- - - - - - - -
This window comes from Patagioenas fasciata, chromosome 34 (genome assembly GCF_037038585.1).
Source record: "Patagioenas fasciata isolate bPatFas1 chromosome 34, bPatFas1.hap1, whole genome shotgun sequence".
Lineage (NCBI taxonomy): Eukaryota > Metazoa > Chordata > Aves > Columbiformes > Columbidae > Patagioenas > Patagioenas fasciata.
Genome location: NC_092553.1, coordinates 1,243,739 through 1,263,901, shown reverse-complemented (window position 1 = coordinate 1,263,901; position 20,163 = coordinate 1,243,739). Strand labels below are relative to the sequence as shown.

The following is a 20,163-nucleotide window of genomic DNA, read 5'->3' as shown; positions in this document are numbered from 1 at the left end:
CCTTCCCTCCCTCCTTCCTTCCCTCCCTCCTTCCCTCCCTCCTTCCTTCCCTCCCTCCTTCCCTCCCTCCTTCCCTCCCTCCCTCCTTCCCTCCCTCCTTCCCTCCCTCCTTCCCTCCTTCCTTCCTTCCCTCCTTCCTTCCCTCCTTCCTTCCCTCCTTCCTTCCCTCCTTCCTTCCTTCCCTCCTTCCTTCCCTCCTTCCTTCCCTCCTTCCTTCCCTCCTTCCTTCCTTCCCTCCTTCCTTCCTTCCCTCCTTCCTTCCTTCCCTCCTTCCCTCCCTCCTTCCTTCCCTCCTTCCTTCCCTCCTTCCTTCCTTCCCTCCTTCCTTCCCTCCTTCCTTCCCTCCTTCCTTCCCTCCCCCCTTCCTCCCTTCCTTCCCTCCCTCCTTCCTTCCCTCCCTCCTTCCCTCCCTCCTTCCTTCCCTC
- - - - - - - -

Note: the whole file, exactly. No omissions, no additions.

This window comes from Patagioenas fasciata, chromosome 34 (genome assembly GCF_037038585.1).
Source record: "Patagioenas fasciata isolate bPatFas1 chromosome 34, bPatFas1.hap1, whole genome shotgun sequence".
Lineage (NCBI taxonomy): Eukaryota > Metazoa > Chordata > Aves > Columbiformes > Columbidae > Patagioenas > Patagioenas fasciata.
Genome location: NC_092553.1, coordinates 1,243,739 through 1,263,901, shown reverse-complemented (window position 1 = coordinate 1,263,901; position 20,163 = coordinate 1,243,739). Strand labels below are relative to the sequence as shown.

The following is a 20,163-nucleotide window of genomic DNA, read 5'->3' as shown; positions in this document are numbered from 1 at the left end:
CCTTCCCTCCCTCCTTCCTTCCCTCCCTCCTTCCCTCCCTCCTTCCTTCCCTCCCTCCTTCCCTCCCTCCTTCCCTCCCTCCCTCCTTCCCTCCCTCCTTCCCTCCCTCCTTCCCTCCTTCCTTCCTTCCCTCCTTCCTTCCCTCCTTCCTTCCCTCCTTCCTTCCCTCCTTCCTTCCTTCCCTCCTTCCTTCCCTCCTTCCTTCCCTCCTTCCTTCCCTCCTTCCTTCCTTCCCTCCTTCCTTCCTTCCCTCCTTCCTTCCTTCCCTCCTTCCCTCCCTCCTTCCTTCCCTCCTTCCTTCCCTCCTTCCTTCCTTCCCTCCTTCCTTCCCTCCTTCCTTCCCTCCTTCCTTCCCTCCCCCCTTCCTCCCTTCCTTCCCTCCCTCCTTCCTTCCCTCCCTCCTTCCCTCCCTCCTTCCTTCCCTC